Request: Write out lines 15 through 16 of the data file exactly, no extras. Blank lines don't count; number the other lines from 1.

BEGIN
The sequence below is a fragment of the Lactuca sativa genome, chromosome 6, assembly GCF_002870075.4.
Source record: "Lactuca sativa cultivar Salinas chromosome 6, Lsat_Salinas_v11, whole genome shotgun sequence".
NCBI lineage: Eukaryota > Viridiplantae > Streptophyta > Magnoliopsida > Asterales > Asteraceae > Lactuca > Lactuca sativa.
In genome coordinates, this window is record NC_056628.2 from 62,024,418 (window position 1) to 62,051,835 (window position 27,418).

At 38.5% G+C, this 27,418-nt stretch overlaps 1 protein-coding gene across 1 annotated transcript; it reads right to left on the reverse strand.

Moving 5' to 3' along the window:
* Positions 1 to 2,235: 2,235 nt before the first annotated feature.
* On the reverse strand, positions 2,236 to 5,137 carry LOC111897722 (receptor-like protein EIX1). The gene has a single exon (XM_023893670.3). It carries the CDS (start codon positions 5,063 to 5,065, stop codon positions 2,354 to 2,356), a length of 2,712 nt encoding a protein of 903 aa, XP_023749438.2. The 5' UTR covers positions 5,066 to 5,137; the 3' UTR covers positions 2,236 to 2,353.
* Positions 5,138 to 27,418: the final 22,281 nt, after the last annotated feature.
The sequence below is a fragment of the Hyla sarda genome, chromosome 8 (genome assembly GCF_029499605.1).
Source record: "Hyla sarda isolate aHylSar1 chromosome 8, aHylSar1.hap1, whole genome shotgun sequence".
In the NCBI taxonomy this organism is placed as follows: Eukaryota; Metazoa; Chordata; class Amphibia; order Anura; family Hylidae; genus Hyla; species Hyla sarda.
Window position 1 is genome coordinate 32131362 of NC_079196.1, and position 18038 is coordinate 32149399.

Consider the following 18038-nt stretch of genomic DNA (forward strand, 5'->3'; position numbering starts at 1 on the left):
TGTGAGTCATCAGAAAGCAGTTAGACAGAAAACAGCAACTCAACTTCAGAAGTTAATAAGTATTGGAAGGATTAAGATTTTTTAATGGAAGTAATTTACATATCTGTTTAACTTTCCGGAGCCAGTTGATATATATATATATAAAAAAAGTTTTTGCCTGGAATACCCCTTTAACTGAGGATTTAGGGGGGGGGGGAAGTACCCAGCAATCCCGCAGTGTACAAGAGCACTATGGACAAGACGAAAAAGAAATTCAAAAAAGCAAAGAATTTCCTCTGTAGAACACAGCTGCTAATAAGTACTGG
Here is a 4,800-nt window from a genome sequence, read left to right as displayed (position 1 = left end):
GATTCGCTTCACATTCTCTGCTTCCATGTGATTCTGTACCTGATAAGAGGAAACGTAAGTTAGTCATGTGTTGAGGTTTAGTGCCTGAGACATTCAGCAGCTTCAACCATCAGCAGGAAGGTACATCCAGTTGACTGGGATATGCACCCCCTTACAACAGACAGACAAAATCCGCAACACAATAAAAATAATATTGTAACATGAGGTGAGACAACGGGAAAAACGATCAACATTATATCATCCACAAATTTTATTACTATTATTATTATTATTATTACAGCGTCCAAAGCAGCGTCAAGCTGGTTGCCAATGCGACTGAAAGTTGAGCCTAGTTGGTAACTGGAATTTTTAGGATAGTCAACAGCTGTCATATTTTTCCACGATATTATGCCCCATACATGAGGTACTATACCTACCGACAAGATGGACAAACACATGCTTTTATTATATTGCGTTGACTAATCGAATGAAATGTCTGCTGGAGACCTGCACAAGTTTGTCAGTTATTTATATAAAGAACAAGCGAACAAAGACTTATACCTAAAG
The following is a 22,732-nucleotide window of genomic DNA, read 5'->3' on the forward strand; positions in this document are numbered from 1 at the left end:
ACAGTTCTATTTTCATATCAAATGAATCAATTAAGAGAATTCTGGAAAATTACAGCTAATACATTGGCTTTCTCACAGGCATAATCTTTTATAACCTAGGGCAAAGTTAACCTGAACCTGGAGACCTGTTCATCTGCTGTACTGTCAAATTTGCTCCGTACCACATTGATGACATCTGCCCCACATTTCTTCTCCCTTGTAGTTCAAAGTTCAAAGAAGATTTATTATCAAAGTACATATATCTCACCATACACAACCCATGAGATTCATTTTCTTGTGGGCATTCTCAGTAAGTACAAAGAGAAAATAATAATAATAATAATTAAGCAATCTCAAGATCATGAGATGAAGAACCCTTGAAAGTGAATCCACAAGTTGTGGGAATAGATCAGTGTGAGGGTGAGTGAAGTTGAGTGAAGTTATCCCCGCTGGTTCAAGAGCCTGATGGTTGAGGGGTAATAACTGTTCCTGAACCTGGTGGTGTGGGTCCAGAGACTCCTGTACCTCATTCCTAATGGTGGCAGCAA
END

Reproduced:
TGTGAGTCATCAGAAAGCAGTTAGACAGAAAACAGCAACTCAACTTCAGAAGTTAATAAGTATTGGAAGGATTAAGATTTTTTAATGGAAGTAATTTACATATCTGTTTAACTTTCCGGAGCCAGTTGATATATATATATATAAAAAAAGTTTTTGCCTGGAATACCCCTTTAACTGAGGATTTAGGGGGGGGGGGAAGTACCCAGCAATCCCGCAGTGTACAAGAGCACTATGGACAAGACGAAAAAGAAATTCAAAAAAGCAAAGAATTTCCTCTGTAGAACACAGCTGCTAATAAGTACTGG
Here is a 4,800-nt window from a genome sequence, read left to right as displayed (position 1 = left end):